MH Fellow Sabna comes with significant experience working with a range of development issues. A co-founder of Project Sakhi Saheli, which aims to combat period poverty and break menstrual taboos, Sabna has, in the past, worked on the issue of menstruation in urban slums of Delhi with women and adolescent girls. She and her team also released MenstraBook, with menstrastories and organised Menstra Tlk in the Delhi School of Social Work to create more conversations on menstruation.

With YKA MHM Fellow Vineet, Sabna launched Menstratalk, a campaign that aims to put an end to period poverty and smash menstrual taboos in society. As a start, the campaign aims to begin conversations on menstrual health with five hundred adolescents and youth in Delhi through offline platforms, and through this community mobilise support to create Period Friendly Institutions out of educational institutes in the city.

Read more about her campaign. 

A student from Delhi School of Social work, Vineet is a part of Project Sakhi Saheli, an initiative by the students of Delhi school of Social Work to create awareness on Menstrual Health and combat Period Poverty. Along with MHM Action Fellow Sabna, Vineet launched Menstratalk, a campaign that aims to put an end to period poverty and smash menstrual taboos in society.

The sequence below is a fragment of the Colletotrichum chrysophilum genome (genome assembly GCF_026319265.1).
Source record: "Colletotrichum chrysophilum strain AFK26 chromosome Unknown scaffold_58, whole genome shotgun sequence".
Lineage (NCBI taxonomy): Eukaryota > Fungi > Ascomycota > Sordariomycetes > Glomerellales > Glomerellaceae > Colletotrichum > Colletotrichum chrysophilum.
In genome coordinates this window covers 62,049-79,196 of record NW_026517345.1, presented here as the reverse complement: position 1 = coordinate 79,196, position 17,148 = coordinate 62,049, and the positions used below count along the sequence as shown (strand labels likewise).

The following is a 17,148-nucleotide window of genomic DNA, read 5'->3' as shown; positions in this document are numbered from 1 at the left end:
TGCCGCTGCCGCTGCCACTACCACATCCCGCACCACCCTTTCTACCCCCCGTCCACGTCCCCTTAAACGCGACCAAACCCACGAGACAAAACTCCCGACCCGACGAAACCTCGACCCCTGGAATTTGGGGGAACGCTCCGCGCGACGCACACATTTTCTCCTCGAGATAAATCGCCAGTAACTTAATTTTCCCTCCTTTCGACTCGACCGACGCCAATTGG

As a start, the campaign aims to begin conversations on menstrual health with five hundred adolescents and youth in Delhi through offline platforms, and through this community mobilise support to create Period Friendly Institutions out of educational institutes in the city.

Find out more about the campaign here.

A native of Bhagalpur district – Bihar, Shalini Jha believes in equal rights for all genders and wants to work for a gender-equal and just society. In the past she’s had a year-long association as a community leader with Haiyya: Organise for Action’s Health Over Stigma campaign. She’s pursuing a Master’s in Literature with Ambedkar University, Delhi and as an MHM Fellow with YKA, recently launched ‘Project अल्हड़ (Alharh)’.